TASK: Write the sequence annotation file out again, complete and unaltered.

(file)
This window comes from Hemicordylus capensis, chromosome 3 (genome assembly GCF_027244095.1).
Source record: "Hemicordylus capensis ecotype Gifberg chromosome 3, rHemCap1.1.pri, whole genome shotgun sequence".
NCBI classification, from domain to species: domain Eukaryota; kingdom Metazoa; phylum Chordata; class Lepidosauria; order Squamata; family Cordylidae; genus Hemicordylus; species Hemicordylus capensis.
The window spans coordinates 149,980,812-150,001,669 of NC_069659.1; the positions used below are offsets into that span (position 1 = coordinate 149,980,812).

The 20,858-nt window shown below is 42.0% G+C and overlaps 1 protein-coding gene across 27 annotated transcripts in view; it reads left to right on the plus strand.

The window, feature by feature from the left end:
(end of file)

This window comes from Hemicordylus capensis, chromosome 3 (genome assembly GCF_027244095.1).
Source record: "Hemicordylus capensis ecotype Gifberg chromosome 3, rHemCap1.1.pri, whole genome shotgun sequence".
NCBI classification, from domain to species: domain Eukaryota; kingdom Metazoa; phylum Chordata; class Lepidosauria; order Squamata; family Cordylidae; genus Hemicordylus; species Hemicordylus capensis.
The window spans coordinates 149,980,812-150,001,669 of NC_069659.1; the positions used below are offsets into that span (position 1 = coordinate 149,980,812).

The 20,858-nt window shown below is 42.0% G+C and overlaps 1 protein-coding gene across 27 annotated transcripts in view; it reads left to right on the plus strand.

The window, feature by feature from the left end: